You may remember the saying, “Ignorance is bliss.” Choosing not to learn about things that could upset us may seem preferable in the short run. But it is also dangerous because not knowing does not reduce the risk. Take, for example, the potential health threat of underestimating Radon gas levels in the home.

Radon gas is a naturally-occurring, radioactive gas that damages delicate lung tissue as people breathe contaminated air. Radon is proven to be a leading cause of lung cancer in non-smokers, and second only to smoking. The higher the level, and the longer the exposure to Radon, the greater the risk of disease.

Take, for example, the story of Gloria Linnertz, whose husband Joe was unexpectedly diagnosed with late-stage lung cancer, and six weeks later he died. This was a big shock to everyone who knew Joe, as had taken good care of his health. He exercised, followed a healthy diet, and did not smoke.

When their house was finally tested for Radon, the results showed the home where they had lived for 18 years contained more than four times the EPA action level of Radon, which is 4 picocuries per liter (pCi ). Gloria is a founder and president of Citizens for Radioactive Radon Reduction, which is increasing public awareness about Radon and urging testing so that people don’t learn the hard way about Radon and its dangers.

Elizabeth (Liz) Hoffmann, who never smoked and was never around secondhand smoke, was diagnosed with lung cancer. At the time, she had never heard of Radon. But testing of her house showed that it contained twice the EPA action level of Radon. In 2004, Liz founded CanSAR as a channel to speak out about the risks of Radon in the home, and to raise public and legislative awareness. She was diagnosed with more cancer, in her lungs and brain, in 2006, 2008 and 2010.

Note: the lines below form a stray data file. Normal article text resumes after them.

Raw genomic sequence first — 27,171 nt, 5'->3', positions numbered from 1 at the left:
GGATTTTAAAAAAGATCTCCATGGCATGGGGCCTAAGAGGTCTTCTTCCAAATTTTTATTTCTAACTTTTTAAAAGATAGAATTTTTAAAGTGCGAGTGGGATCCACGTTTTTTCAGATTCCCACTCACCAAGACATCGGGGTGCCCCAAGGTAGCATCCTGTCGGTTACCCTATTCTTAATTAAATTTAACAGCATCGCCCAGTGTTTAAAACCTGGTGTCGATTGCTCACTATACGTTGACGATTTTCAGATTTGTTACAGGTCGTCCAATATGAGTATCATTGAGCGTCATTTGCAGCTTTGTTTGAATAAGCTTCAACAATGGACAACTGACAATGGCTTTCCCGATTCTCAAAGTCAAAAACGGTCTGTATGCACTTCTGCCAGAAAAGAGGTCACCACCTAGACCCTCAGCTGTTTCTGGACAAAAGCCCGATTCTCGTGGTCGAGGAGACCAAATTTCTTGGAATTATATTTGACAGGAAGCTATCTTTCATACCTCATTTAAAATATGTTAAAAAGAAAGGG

Tragically, many people have fallen victim of lung cancer, with about 21,000 per year in the U.S. dying from cancer, often because they hadn’t measured their Radon levels and were exposed to elevated Radon for years. There are no immediate symptoms that indicate disease or predict the cumulative effects of exposure. Many lung cancer patients do not discover their illness until it is in the final stages, where the five-year survival rate is just four percent – making the 10-year cancer battle of Liz Hoffman a miracle. Testing and mitigating Radon can be an effective way to make your home safer for all.

Levels of this invisible, odorless radioactive gas can vary from house to house, and from neighborhood to neighborhood. No matter the type home you have, whether it be old or new, brick or wood-frame, with a basement, crawl space or slab on grade, testing is always a good idea. Radon-induced lung cancer can be prevented. Abatement systems can lower the amount of Radon in the home to a much safer level, per EPA standards.

If you are buying or selling a house, or if you are an owner who just wants to know the current risk to the health of your loved ones, we encourage you to be proactive and hire HouseMaster Home Inspections to test and measure the level of Radon in your home.

You can read more about what Radon is, where it comes from and how it enters a house:


Note: These tips are only general guidelines. Since each situation is different, contact a professional if you have questions about a specific issue. More home safety and maintenance information is available online at